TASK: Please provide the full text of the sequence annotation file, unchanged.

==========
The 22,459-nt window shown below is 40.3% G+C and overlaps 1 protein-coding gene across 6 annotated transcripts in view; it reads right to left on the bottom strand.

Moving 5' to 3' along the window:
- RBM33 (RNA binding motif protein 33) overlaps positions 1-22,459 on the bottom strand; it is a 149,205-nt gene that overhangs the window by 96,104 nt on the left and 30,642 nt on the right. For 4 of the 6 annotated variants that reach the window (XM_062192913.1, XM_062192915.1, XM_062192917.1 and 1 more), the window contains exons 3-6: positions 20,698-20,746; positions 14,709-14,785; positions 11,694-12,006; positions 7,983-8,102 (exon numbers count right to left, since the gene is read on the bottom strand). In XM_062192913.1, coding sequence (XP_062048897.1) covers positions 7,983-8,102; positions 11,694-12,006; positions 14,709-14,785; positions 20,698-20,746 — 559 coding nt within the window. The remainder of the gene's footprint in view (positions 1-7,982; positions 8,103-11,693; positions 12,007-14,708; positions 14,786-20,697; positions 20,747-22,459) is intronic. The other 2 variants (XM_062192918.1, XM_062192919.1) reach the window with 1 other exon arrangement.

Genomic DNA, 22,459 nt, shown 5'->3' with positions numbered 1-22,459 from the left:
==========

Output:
The 22,459-nt window shown below is 40.3% G+C and overlaps 1 protein-coding gene across 6 annotated transcripts in view; it reads right to left on the bottom strand.

Moving 5' to 3' along the window:
- RBM33 (RNA binding motif protein 33) overlaps positions 1-22,459 on the bottom strand; it is a 149,205-nt gene that overhangs the window by 96,104 nt on the left and 30,642 nt on the right. For 4 of the 6 annotated variants that reach the window (XM_062192913.1, XM_062192915.1, XM_062192917.1 and 1 more), the window contains exons 3-6: positions 20,698-20,746; positions 14,709-14,785; positions 11,694-12,006; positions 7,983-8,102 (exon numbers count right to left, since the gene is read on the bottom strand). In XM_062192913.1, coding sequence (XP_062048897.1) covers positions 7,983-8,102; positions 11,694-12,006; positions 14,709-14,785; positions 20,698-20,746 — 559 coding nt within the window. The remainder of the gene's footprint in view (positions 1-7,982; positions 8,103-11,693; positions 12,007-14,708; positions 14,786-20,697; positions 20,747-22,459) is intronic. The other 2 variants (XM_062192918.1, XM_062192919.1) reach the window with 1 other exon arrangement.

Genomic DNA, 22,459 nt, shown 5'->3' with positions numbered 1-22,459 from the left: